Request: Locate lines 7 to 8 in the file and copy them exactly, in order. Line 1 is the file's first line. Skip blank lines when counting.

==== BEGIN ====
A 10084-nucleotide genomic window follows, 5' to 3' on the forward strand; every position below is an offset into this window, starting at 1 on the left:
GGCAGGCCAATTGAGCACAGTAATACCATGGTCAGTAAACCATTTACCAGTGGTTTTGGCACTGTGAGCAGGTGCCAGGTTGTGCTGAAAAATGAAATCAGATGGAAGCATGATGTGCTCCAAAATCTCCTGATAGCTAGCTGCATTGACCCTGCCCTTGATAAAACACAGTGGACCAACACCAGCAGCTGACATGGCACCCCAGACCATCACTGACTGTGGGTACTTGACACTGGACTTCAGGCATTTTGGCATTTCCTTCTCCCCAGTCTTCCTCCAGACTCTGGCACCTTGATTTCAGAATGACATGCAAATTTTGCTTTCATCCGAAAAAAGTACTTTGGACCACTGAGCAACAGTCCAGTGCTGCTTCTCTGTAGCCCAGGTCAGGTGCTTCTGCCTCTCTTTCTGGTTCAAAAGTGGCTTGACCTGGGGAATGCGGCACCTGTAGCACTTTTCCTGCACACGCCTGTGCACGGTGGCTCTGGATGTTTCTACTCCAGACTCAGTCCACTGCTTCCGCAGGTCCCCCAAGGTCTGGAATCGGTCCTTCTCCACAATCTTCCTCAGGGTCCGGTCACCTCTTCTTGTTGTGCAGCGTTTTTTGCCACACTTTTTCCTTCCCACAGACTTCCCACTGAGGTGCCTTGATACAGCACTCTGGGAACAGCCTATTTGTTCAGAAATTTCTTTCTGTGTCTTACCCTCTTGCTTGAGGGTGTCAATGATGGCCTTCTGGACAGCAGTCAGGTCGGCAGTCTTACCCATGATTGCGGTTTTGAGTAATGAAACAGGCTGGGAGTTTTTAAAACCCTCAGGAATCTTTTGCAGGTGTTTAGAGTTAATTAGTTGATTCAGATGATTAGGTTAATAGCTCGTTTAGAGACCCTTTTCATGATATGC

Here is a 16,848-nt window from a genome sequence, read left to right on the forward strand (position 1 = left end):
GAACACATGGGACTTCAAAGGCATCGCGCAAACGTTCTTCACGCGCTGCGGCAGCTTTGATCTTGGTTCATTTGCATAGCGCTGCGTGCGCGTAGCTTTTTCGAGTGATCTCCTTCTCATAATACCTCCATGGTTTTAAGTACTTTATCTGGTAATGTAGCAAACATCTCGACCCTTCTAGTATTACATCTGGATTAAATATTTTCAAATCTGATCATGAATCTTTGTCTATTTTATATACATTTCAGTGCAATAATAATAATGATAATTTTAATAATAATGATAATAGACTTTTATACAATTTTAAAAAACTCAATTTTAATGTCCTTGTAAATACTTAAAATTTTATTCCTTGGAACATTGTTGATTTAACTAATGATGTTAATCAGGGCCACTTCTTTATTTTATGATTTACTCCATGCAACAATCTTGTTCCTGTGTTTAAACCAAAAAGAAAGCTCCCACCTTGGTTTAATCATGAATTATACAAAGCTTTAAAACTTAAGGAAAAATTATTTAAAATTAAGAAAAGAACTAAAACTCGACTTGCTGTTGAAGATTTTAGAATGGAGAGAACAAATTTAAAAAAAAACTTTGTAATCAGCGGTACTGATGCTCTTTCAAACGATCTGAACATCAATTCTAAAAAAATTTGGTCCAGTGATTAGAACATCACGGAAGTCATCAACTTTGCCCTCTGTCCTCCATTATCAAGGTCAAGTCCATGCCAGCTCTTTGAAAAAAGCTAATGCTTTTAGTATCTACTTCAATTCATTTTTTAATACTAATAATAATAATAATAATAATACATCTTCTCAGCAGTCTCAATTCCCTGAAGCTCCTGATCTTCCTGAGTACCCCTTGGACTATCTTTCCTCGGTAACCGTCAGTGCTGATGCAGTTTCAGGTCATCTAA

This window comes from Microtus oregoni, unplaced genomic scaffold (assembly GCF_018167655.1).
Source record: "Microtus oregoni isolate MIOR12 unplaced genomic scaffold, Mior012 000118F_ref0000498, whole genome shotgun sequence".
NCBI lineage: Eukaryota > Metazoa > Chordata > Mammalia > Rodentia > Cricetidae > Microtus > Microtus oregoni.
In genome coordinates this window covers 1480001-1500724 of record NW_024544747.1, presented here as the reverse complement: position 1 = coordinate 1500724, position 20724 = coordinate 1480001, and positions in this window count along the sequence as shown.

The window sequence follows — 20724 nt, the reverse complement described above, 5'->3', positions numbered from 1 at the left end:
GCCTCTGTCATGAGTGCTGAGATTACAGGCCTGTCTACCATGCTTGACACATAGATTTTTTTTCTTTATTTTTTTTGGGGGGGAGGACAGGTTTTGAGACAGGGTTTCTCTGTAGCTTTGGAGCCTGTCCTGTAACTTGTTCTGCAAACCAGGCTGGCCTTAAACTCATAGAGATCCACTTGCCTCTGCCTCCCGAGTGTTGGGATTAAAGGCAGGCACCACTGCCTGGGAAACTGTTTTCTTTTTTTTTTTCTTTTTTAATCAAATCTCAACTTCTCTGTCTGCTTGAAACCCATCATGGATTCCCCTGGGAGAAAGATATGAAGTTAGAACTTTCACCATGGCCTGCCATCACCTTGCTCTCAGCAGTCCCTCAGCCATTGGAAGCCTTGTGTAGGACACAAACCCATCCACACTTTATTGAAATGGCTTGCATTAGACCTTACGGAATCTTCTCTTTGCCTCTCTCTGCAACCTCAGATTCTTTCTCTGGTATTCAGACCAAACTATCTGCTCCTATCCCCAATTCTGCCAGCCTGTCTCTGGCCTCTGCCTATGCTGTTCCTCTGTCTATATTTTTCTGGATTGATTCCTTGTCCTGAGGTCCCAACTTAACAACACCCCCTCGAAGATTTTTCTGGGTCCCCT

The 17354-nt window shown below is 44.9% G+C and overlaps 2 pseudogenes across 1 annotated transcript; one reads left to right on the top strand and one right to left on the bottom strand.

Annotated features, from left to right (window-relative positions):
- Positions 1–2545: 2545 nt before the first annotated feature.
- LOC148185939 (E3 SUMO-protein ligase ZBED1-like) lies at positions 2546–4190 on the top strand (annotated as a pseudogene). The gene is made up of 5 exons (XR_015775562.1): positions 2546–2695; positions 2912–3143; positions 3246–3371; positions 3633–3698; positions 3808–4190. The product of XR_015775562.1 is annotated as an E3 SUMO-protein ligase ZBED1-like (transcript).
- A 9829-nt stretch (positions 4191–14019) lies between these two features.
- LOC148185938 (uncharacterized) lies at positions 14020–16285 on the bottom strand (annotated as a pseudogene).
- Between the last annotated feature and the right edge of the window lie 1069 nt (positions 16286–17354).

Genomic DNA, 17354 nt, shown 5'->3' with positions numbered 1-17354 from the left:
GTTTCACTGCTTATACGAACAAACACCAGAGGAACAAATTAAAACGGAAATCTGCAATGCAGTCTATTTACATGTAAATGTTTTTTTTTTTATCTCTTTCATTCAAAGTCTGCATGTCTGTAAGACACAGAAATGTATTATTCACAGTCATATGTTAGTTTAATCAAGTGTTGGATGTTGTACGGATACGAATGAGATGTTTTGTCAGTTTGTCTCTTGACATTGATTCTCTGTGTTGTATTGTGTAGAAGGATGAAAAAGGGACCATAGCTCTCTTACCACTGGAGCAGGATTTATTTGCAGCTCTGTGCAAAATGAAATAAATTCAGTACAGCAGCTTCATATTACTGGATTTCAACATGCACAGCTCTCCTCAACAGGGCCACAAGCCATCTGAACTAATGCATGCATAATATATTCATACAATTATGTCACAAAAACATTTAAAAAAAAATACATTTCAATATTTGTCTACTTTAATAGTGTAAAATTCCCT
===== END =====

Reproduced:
NCBI lineage: Eukaryota > Metazoa > Chordata > Mammalia > Rodentia > Cricetidae > Microtus > Microtus oregoni.
In genome coordinates this window covers 1480001-1500724 of record NW_024544747.1, presented here as the reverse complement: position 1 = coordinate 1500724, position 20724 = coordinate 1480001, and positions in this window count along the sequence as shown.